The clampdown ahead of this year’s Ashura is only the latest episode in a long-running trend of judicial harassment targeting Shia religious leaders.  Over just several months in 2017, Bahraini authorities interrogated, arrested, or prosecuted upwards of 70 Shia clerics, one of whom was Sheikh Isa Qassim – the most prominent Shia religious leader in the kingdom. At over 70 years old, Sheikh Qasim has faced repeated targeting by the government, with authorities arbitrarily revoking his citizenship in 2016 and confining him under de facto house arrest after convicting him on charges related to Shia religious practices. When hundreds of his supporters launched a peaceful sit-in outside his home in Diraz, security forces violently attacked it, killing six protesters across two major raids.

Other prominent Shia political and religious figures, including opposition leaders Sheikh Ali Salman and Hassan Mushaima, have faced continual government abuse. Sheikh Salman, Secretary-General of Al-Wefaq, was arbitrarily arrested in 2014 and ultimately imprisoned for giving political speeches.  Last year the authorities brought baseless new charges of espionage against him related to the ongoing Qatar crisis, and – while he was acquitted – the Public Prosecution has appealed the verdict and continues to seek the death sentence. Meanwhile, authorities consistently subject Mushaima, leader of the Haq opposition movement, to inhumane treatment in prison, denying him access to crucial medical treatment and confiscating his personal and religious texts.

Sheikh Abduljalil al-Miqdad, Sheikh Mohammed al-Miqdad, Sheikh Saeed al-Noori, Sheikh Hussein Najati, and countless other clerics have faced similar treatment. Sheikh Hussein Najati was arbitrarily denaturalized and forcibly deportation by the government in 2014, while Sheikh Mohammed al-Miqdad directly implicated King Hamad’s son, Sheikh Nasser, in allegations of torture.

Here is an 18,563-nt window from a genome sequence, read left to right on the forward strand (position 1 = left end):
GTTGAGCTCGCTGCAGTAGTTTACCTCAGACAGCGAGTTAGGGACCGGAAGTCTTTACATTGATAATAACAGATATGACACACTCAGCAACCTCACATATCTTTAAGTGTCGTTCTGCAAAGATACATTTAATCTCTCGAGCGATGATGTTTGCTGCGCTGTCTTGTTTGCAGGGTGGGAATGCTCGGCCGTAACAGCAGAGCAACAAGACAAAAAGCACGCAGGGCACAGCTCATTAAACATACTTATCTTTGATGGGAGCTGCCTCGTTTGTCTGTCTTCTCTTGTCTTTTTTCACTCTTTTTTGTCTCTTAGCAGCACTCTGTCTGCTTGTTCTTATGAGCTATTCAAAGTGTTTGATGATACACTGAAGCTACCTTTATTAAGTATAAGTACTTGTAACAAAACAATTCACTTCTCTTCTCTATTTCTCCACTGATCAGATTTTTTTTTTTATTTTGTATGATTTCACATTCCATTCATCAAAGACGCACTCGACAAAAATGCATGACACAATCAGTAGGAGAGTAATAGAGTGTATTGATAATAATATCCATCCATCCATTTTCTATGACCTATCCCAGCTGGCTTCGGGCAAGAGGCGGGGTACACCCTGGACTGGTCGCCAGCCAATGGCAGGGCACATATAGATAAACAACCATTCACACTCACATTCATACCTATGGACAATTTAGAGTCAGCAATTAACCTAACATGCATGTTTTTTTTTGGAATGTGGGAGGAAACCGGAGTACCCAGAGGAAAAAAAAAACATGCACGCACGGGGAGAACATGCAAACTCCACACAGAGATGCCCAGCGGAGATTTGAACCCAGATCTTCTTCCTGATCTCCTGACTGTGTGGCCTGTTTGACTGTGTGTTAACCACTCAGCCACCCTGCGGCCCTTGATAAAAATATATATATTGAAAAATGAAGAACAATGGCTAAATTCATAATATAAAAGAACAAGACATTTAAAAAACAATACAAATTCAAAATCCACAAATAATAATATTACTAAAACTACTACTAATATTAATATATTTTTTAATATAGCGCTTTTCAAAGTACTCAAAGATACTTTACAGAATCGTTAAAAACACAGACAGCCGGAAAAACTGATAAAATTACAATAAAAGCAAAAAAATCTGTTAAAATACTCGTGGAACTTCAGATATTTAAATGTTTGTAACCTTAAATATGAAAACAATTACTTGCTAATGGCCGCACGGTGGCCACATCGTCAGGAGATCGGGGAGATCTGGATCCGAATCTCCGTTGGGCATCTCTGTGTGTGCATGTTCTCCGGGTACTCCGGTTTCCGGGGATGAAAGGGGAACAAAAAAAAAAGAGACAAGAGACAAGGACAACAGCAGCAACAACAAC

Despite clear discrimination and harassment of Bahrain’s Shia population, the government continues to push an image of tolerance in international forums. In the July 2018 United States Department of State Ministerial to Advance Religious Freedom, it announced a new Ambassador-at-Large for Peaceful Coexistence and Religious Freedom. Bahrain’s announcement underscored a false narrative launched in 2017 with King Hamad’s Bahrain Declaration on Religious Tolerance and the creation of the King Hamad Centre for Peaceful Coexistence. Meanwhile, the government has been targeting Ashura commemorations since before 2011, limiting access to processions and interrogating clerics for their sermons amid a decades-long history of sectarian discrimination.

The government’s continued violations of religious rights demonstrate that its international promotion of tolerance is disingenuous. While some detained clerics have been released before this year’s Ashura, others remain in custody alongside Bahrain’s thousands of political prisoners. As the government continues to target Ashura activities and the Shia community’s religious figures, it is clear that religious discrimination remains entrenched in Bahrain’s institutions. Until all arbitrary detained clerics are released, Ashura activities for the Shia community protected, and structural discrimination eliminated, Bahrain must focus on combating prejudice and promoting tolerance at home.

Laura Neumayer is an Advocacy Fellow with ADHRB.